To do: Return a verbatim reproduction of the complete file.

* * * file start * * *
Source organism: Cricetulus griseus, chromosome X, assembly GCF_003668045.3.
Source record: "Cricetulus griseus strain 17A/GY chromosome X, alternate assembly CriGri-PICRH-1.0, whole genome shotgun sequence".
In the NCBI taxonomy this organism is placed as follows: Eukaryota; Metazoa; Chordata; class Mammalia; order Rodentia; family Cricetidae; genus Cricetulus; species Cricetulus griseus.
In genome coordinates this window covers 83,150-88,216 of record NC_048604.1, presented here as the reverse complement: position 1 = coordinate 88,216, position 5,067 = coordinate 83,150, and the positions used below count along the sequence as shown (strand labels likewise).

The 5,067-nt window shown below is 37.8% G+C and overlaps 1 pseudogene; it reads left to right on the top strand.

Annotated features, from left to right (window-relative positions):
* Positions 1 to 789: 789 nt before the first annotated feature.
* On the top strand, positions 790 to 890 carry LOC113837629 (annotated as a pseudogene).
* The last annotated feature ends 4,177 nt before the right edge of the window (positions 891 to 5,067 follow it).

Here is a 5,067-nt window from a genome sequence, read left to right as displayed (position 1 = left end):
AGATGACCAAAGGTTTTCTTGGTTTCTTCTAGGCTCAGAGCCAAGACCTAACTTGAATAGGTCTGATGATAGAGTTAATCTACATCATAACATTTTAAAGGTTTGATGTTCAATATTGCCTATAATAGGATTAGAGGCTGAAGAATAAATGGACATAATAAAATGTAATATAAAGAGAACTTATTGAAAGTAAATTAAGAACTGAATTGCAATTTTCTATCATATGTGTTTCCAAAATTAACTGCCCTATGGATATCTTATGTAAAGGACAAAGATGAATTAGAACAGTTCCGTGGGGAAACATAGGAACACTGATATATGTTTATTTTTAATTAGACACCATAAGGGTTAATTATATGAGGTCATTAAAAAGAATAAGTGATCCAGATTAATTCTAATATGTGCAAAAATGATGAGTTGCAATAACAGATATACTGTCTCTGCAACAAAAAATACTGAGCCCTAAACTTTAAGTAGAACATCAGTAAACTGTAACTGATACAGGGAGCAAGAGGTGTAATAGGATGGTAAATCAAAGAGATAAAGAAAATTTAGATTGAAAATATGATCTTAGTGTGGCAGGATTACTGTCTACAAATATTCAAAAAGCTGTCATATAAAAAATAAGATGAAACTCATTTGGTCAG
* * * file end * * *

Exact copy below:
Source organism: Cricetulus griseus, chromosome X, assembly GCF_003668045.3.
Source record: "Cricetulus griseus strain 17A/GY chromosome X, alternate assembly CriGri-PICRH-1.0, whole genome shotgun sequence".
In the NCBI taxonomy this organism is placed as follows: Eukaryota; Metazoa; Chordata; class Mammalia; order Rodentia; family Cricetidae; genus Cricetulus; species Cricetulus griseus.
In genome coordinates this window covers 83,150-88,216 of record NC_048604.1, presented here as the reverse complement: position 1 = coordinate 88,216, position 5,067 = coordinate 83,150, and the positions used below count along the sequence as shown (strand labels likewise).

The 5,067-nt window shown below is 37.8% G+C and overlaps 1 pseudogene; it reads left to right on the top strand.

Annotated features, from left to right (window-relative positions):
* Positions 1 to 789: 789 nt before the first annotated feature.
* On the top strand, positions 790 to 890 carry LOC113837629 (annotated as a pseudogene).
* The last annotated feature ends 4,177 nt before the right edge of the window (positions 891 to 5,067 follow it).

Here is a 5,067-nt window from a genome sequence, read left to right as displayed (position 1 = left end):
AGATGACCAAAGGTTTTCTTGGTTTCTTCTAGGCTCAGAGCCAAGACCTAACTTGAATAGGTCTGATGATAGAGTTAATCTACATCATAACATTTTAAAGGTTTGATGTTCAATATTGCCTATAATAGGATTAGAGGCTGAAGAATAAATGGACATAATAAAATGTAATATAAAGAGAACTTATTGAAAGTAAATTAAGAACTGAATTGCAATTTTCTATCATATGTGTTTCCAAAATTAACTGCCCTATGGATATCTTATGTAAAGGACAAAGATGAATTAGAACAGTTCCGTGGGGAAACATAGGAACACTGATATATGTTTATTTTTAATTAGACACCATAAGGGTTAATTATATGAGGTCATTAAAAAGAATAAGTGATCCAGATTAATTCTAATATGTGCAAAAATGATGAGTTGCAATAACAGATATACTGTCTCTGCAACAAAAAATACTGAGCCCTAAACTTTAAGTAGAACATCAGTAAACTGTAACTGATACAGGGAGCAAGAGGTGTAATAGGATGGTAAATCAAAGAGATAAAGAAAATTTAGATTGAAAATATGATCTTAGTGTGGCAGGATTACTGTCTACAAATATTCAAAAAGCTGTCATATAAAAAATAAGATGAAACTCATTTGGTCAG